Redox and Electrochemical Properties

How properties related to charge transfer are determined in MPcules

Properties related to reduction and oxidation can be calculated in two ways [1]. In the vertical approximation, one assumes that the atomic structure of a molecule does not change upon charge transfer. We can therefore calculated vertical electron affinities (EA) and ionization energies (IE) by performing two DFT energy evaluations on the same molecular structure at two different charges. As an example, for a neutral (charge 0) molecule, the IE would be calculated by taking the difference in energy between the molecule at charge +1 and charge 0, and the EA would be calculated by taking the energy difference between the molecule at charge -1 and charge 0.

In the adiabatic approximation, one instead assumes that, upon reduction or oxidation, a molecule completely relaxes. To calculate reduction and oxidation properties in the adiabatic approximation, we compare the (free) energies of two different MPcules molcules with the same connectivity (not including metal bonds) at two different charges. It is worth noting that molecules can spontaneously decompose upon oxidation or reduction. However, as it is difficult to predict a priori when such dissociative redox events will occur, we neglect these reactions. In addition to adiabatic oxidation and reduction free energies, we report reduction and oxidation potentials referenced to hte standard hydrogen electrode (SHE), using the relative potentials reported by Trasatti [2].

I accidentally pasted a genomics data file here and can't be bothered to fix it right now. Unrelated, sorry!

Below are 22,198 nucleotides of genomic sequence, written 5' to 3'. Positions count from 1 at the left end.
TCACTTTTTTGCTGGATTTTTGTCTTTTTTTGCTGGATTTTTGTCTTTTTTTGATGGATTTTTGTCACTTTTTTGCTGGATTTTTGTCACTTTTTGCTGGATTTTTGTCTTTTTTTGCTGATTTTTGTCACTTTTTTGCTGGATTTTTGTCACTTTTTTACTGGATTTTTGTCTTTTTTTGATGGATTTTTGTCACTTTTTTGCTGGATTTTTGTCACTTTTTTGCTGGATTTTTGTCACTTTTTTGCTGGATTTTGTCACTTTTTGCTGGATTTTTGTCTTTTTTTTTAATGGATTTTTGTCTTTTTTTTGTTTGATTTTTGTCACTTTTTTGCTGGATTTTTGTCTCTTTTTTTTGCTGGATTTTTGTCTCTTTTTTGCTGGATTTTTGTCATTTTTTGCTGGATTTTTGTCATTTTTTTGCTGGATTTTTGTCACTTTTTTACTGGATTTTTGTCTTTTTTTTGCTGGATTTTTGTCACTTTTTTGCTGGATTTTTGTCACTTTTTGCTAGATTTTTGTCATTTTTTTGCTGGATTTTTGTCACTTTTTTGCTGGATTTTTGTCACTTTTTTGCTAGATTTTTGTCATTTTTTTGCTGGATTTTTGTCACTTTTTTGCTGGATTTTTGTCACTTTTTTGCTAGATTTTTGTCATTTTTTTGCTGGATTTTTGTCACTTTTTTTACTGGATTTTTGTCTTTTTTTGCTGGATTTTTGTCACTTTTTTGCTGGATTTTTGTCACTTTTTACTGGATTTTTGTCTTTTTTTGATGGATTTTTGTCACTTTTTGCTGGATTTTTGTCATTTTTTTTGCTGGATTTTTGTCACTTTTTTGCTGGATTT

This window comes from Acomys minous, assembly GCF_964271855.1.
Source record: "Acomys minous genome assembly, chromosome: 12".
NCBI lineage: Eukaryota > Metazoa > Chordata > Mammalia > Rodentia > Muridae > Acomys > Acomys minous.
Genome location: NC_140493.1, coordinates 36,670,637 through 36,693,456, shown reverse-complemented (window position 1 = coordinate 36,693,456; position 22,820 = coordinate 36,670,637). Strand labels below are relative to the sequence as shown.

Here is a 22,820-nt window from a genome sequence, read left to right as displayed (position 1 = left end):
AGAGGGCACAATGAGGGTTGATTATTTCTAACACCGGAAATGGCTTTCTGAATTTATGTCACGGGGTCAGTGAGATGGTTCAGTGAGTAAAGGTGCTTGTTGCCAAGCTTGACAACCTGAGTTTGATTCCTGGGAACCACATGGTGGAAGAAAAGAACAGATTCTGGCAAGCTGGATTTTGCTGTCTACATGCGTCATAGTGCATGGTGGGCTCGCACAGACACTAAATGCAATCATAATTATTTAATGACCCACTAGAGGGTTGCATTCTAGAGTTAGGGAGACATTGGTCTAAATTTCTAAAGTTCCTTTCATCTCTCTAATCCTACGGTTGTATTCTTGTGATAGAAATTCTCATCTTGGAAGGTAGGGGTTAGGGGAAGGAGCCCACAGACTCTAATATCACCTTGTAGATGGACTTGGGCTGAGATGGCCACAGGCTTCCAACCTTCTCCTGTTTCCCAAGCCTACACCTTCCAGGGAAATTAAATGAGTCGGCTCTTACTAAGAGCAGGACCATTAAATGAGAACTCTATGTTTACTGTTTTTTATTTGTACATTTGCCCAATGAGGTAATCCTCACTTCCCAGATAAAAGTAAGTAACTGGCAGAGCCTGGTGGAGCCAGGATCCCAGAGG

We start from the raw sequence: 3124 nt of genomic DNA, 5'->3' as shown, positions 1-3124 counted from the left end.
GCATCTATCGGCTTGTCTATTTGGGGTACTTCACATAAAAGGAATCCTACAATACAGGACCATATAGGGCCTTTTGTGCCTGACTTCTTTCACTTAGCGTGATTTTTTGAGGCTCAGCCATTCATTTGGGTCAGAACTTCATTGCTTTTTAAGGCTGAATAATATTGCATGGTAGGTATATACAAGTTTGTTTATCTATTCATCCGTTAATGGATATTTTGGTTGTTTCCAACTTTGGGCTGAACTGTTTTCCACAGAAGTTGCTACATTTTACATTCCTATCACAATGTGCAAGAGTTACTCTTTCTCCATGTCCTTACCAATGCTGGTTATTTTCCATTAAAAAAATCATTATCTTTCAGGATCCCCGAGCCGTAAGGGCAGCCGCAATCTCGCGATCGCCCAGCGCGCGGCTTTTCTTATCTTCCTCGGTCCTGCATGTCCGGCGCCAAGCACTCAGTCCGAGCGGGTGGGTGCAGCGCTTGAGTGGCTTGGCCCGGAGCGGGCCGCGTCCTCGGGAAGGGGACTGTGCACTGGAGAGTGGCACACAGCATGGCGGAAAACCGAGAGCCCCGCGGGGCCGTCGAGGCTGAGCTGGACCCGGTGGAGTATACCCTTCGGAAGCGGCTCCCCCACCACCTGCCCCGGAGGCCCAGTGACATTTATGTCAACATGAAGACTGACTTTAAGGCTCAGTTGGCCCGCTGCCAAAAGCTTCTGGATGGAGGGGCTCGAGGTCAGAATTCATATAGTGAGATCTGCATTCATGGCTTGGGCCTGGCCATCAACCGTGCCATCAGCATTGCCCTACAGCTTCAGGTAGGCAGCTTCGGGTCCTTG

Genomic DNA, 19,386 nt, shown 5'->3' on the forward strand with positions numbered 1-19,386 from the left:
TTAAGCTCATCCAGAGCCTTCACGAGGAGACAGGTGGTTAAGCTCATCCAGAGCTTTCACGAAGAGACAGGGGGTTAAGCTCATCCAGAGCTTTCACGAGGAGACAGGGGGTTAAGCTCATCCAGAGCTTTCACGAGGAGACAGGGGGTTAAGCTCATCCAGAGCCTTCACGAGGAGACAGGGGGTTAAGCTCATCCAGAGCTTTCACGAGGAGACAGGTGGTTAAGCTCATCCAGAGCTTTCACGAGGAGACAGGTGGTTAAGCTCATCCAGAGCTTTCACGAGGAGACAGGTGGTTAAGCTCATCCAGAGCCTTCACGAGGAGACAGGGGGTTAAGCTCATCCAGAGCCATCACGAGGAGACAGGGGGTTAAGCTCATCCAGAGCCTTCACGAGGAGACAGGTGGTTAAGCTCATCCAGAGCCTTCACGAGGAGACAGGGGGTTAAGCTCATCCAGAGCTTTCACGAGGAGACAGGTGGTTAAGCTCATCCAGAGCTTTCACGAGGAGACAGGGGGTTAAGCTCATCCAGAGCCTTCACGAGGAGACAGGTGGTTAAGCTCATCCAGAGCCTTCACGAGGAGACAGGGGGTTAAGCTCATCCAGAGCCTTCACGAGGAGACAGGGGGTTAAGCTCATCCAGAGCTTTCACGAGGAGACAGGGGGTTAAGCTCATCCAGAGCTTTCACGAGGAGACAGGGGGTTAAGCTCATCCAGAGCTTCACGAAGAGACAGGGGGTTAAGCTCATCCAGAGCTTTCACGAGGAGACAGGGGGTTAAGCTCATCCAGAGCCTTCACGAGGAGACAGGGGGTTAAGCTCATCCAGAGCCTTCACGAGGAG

1. Ong, S.P. and Ceder, G., 2010. Investigation of the effect of functional group substitutions on the gas-phase electron affinities and ionization energies of room-temperature ionic liquids ions using density functional theory. Electrochimica Acta, 55(11), pp.3804-3811.

  2. Trasatti, S., 1986. The absolute electrode potential: an explanatory note (Recommendations 1986). Pure and Applied Chemistry, 58(7), pp.955-966.

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